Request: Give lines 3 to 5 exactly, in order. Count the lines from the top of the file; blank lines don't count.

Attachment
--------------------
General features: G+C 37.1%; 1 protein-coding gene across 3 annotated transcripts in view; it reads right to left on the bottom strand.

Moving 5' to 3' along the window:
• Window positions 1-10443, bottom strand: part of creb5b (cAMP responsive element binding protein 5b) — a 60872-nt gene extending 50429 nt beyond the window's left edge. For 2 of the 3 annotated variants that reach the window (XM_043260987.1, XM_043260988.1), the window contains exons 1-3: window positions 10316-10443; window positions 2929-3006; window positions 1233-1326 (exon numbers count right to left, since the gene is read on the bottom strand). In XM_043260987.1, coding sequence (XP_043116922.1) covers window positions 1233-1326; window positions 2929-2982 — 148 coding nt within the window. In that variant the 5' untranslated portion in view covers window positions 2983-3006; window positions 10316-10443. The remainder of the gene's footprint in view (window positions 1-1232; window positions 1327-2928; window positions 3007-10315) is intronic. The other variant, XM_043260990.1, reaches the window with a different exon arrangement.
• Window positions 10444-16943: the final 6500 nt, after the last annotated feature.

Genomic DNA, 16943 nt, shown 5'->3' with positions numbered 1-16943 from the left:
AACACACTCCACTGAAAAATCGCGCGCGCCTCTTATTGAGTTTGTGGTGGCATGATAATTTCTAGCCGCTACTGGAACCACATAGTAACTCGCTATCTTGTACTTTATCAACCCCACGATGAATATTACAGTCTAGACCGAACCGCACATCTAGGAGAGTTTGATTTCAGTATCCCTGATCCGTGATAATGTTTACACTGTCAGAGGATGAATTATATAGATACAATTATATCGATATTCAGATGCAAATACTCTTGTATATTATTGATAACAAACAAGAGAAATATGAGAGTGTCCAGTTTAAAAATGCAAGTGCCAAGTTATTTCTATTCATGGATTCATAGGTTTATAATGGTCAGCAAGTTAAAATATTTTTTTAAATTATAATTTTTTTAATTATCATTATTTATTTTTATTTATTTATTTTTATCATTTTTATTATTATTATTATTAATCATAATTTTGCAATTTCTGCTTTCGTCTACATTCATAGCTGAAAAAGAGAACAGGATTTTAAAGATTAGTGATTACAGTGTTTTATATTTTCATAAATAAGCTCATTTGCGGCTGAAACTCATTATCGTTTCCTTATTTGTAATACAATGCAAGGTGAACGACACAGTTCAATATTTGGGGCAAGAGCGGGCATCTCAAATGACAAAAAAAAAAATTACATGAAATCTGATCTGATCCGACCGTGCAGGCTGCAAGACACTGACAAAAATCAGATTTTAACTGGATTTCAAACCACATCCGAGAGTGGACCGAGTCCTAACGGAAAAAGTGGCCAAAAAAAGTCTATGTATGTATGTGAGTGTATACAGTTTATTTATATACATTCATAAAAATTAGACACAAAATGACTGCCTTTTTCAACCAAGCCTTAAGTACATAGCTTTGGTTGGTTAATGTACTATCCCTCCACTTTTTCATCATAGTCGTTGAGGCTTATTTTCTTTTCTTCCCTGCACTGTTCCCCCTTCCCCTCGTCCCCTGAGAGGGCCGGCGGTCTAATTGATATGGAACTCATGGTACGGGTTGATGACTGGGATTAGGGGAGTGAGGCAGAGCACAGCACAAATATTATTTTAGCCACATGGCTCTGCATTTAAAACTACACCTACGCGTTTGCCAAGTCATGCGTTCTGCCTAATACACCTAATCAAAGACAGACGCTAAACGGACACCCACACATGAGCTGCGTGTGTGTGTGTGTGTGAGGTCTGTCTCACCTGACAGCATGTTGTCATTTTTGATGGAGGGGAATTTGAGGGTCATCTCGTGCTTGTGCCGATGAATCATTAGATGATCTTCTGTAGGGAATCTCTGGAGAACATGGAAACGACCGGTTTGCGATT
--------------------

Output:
• Window positions 1-10443, bottom strand: part of creb5b (cAMP responsive element binding protein 5b) — a 60872-nt gene extending 50429 nt beyond the window's left edge. For 2 of the 3 annotated variants that reach the window (XM_043260987.1, XM_043260988.1), the window contains exons 1-3: window positions 10316-10443; window positions 2929-3006; window positions 1233-1326 (exon numbers count right to left, since the gene is read on the bottom strand). In XM_043260987.1, coding sequence (XP_043116922.1) covers window positions 1233-1326; window positions 2929-2982 — 148 coding nt within the window. In that variant the 5' untranslated portion in view covers window positions 2983-3006; window positions 10316-10443. The remainder of the gene's footprint in view (window positions 1-1232; window positions 1327-2928; window positions 3007-10315) is intronic. The other variant, XM_043260990.1, reaches the window with a different exon arrangement.
• Window positions 10444-16943: the final 6500 nt, after the last annotated feature.

Genomic DNA, 16943 nt, shown 5'->3' with positions numbered 1-16943 from the left: